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Trusts vs. Wills: What’s the Difference?

03 May 2023, by Madison Foltz in Estate Planning
Elderly couple signing estate planning documents

Written by Timothy Czekaj

When working out the details of your comprehensive estate plan, you may be looking into which instruments are the best fit to help you reach your goals and set your family up for success after your passing. Trusts and wills are two documents you will likely hear about most often.

One is not inherently better or worse than the other, and you should speak with your estate planning attorney to determine which options will fit your estate plans best. With that in mind, here is more about how wills and trusts work, their differences, and how to add them to your financial plans.

What’s a Trust?

Trusts can take multiple forms. Generally, you can place assets, property, and funds in trusts that will be left to your beneficiaries. You must assign a trustee to manage the trust account, as once you place your assets into the trust, they belong to the account. Some of the benefits of trusts include:

  • Availability for all estate sizes
  • The ability to avoid probate
  • The ability to control what happens to your assets and property after you pass away
  • The ability to plan accordingly in case of incapacitation

Types of Trusts

Some of the most popular types of trusts to set up include:

  • Living trusts – With a living trust, your assets are transferred to designated beneficiaries while you live. Vehicles, expensive jewelry, funds in savings or bank accounts, collectible art, real estate, and intellectual property can all be placed in a living trust. However, the beneficiaries cannot access these assets until you pass away.
  • Irrevocable and revocable trusts – Irrevocable trusts are different from revocable trusts in that your revocable trusts cannot be changed once they have been set up. With revocable living trusts, you can make changes to the assets contained within the trust and designated beneficiaries.
  • Charitable trusts – Charitable trusts are set up so that you can gift certain assets, property, and valuables to philanthropic organizations. You can put specific assets into irrevocable or revocable trusts, with your remaining assets to be placed in a charitable trust.
  • Life insurance trusts – One of the top benefits of life insurance trusts is that the assets are not taxable. When you set up a life insurance trust, when you pass away, your beneficiaries will be entitled to the assets contained within the trust.

What’s a Will?

In contrast, a will is a document that describes various estate plans. Most notably, it describes how your assets and property should be distributed to your named beneficiaries when you pass away. Wills are revocable, which means you can change them at any point while you are alive.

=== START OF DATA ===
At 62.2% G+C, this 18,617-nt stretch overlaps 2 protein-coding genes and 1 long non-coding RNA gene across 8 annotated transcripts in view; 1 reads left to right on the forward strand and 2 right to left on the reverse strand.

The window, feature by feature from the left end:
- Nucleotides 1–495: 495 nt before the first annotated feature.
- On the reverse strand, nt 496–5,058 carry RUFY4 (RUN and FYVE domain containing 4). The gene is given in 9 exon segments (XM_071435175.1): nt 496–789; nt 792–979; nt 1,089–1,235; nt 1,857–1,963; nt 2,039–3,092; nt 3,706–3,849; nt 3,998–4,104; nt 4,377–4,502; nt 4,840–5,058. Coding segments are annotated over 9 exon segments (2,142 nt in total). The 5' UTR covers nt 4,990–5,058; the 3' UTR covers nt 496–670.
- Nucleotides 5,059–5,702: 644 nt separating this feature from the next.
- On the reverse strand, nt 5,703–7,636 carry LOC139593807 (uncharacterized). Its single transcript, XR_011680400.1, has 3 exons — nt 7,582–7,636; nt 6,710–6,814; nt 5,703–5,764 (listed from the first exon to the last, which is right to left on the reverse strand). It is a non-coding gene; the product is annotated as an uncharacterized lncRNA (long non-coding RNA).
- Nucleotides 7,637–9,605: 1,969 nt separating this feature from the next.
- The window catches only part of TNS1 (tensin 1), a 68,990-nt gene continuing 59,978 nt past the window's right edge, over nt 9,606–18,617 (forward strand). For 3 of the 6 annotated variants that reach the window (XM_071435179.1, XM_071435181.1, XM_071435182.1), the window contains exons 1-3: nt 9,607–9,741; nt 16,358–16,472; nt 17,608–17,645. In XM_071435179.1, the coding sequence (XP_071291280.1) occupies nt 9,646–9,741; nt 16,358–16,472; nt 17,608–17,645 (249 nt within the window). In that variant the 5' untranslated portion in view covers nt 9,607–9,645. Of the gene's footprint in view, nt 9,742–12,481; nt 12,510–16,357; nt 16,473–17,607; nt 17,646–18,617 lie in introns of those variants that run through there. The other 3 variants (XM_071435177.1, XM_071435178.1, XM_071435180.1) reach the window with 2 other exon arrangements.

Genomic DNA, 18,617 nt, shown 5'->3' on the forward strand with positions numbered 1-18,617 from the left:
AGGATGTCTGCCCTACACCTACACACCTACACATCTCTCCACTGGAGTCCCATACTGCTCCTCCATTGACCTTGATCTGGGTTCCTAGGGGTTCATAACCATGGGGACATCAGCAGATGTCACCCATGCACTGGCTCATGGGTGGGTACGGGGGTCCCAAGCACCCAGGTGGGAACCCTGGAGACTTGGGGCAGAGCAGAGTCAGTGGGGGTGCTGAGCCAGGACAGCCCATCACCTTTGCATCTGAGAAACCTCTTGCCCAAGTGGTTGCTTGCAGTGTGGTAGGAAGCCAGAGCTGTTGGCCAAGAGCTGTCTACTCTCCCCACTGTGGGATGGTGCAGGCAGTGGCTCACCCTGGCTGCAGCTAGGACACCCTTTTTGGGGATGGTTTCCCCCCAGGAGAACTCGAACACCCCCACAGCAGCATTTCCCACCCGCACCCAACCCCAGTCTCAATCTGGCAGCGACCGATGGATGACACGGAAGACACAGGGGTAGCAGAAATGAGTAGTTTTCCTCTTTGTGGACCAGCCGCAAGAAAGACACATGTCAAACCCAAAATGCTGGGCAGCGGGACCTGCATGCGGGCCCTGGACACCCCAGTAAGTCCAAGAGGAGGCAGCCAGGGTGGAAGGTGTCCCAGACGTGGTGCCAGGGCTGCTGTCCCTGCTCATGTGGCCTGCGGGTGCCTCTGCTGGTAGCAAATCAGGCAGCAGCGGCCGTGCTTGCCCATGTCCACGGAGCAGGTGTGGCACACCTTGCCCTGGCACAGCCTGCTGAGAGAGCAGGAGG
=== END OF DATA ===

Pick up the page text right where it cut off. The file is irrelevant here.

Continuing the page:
Other details that your will should include who will act as the legal guardian of your children if you pass away while they are minors, specific medical decisions you would make if you become incapacitated, and details surrounding critical financial decisions you would make if you become incapable of doing so.

How Are Trusts and Wills Different?

Trusts and wills are both a part of comprehensive estate plans. However, they are two entirely different financial instruments, and you may be able to benefit from both. However, there are some drawbacks. Generally, living trusts are more expensive to set up than a traditional will. This is because a trustee must manage trusts after they are created, while a will simply remains in effect.

You must also be prepared to transfer assets into a living trust. Otherwise, the trust does not benefit your estate, and you could be subject to substantial estate tax implications. Conversely, once you set up a will, you do not need to make any changes or manage the well unless you wish to.

Trust or Will: Which Is Right for You?

Generally, most estates benefit from having both living trusts and wills in place. Each is designed to serve its own purpose. There is no one size fits all approach to estate planning. Consider your needs, those of your family, and how you want your estate to be handled when you pass away.

You might decide to go with a standard will if you do not have any children or assets or are unmarried. However, if you have children or your estate has substantial value, it may be best to implement both a will and trust as part of your estate plans. Additionally, having multiple legal instruments to protect your beneficiaries and your estate may be well-advised if you have any other dependents.

Reach Out to an Estate Planning Attorney for Help Today

If you are developing thorough estate plans, chances are including both a will and trust may be in your best interests. Trusts can help set your beneficiaries up for long-term success and growth, while your will can ensure your wishes are carried out as you intended after you pass away.

When you need help implementing wills or trusts as part of your estate plans, an experienced estate planning lawyer at Czekaj Law, LLC can help. Contact our team by phone at 717-275-9770 or through our online contact form for a confidential consultation today to further discuss wills, trusts, and your other estate plans and needs.

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